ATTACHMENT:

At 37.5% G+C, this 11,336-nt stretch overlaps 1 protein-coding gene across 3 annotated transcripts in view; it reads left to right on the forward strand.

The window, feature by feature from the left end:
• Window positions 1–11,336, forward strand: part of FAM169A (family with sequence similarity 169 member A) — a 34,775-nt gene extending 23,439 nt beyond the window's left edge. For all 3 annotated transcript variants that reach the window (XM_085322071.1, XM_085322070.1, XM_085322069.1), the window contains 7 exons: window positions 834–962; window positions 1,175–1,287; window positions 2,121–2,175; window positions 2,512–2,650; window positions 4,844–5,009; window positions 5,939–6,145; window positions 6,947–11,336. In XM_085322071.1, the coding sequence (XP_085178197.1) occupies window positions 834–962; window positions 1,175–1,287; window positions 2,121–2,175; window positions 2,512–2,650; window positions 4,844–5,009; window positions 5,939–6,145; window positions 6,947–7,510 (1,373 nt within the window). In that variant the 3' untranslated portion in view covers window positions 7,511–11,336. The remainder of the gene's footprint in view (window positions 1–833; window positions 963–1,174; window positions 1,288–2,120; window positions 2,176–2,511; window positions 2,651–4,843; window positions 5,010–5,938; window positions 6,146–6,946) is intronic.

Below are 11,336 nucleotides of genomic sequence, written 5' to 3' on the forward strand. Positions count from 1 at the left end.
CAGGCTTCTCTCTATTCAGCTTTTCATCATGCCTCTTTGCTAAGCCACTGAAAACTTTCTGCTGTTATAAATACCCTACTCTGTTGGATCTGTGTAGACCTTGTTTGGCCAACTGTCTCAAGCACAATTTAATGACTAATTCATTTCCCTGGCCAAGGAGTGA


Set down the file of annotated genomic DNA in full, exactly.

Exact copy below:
At 37.5% G+C, this 11,336-nt stretch overlaps 1 protein-coding gene across 3 annotated transcripts in view; it reads left to right on the forward strand.

The window, feature by feature from the left end:
• Window positions 1–11,336, forward strand: part of FAM169A (family with sequence similarity 169 member A) — a 34,775-nt gene extending 23,439 nt beyond the window's left edge. For all 3 annotated transcript variants that reach the window (XM_085322071.1, XM_085322070.1, XM_085322069.1), the window contains 7 exons: window positions 834–962; window positions 1,175–1,287; window positions 2,121–2,175; window positions 2,512–2,650; window positions 4,844–5,009; window positions 5,939–6,145; window positions 6,947–11,336. In XM_085322071.1, the coding sequence (XP_085178197.1) occupies window positions 834–962; window positions 1,175–1,287; window positions 2,121–2,175; window positions 2,512–2,650; window positions 4,844–5,009; window positions 5,939–6,145; window positions 6,947–7,510 (1,373 nt within the window). In that variant the 3' untranslated portion in view covers window positions 7,511–11,336. The remainder of the gene's footprint in view (window positions 1–833; window positions 963–1,174; window positions 1,288–2,120; window positions 2,176–2,511; window positions 2,651–4,843; window positions 5,010–5,938; window positions 6,146–6,946) is intronic.

Below are 11,336 nucleotides of genomic sequence, written 5' to 3' on the forward strand. Positions count from 1 at the left end.
CAGGCTTCTCTCTATTCAGCTTTTCATCATGCCTCTTTGCTAAGCCACTGAAAACTTTCTGCTGTTATAAATACCCTACTCTGTTGGATCTGTGTAGACCTTGTTTGGCCAACTGTCTCAAGCACAATTTAATGACTAATTCATTTCCCTGGCCAAGGAGTGA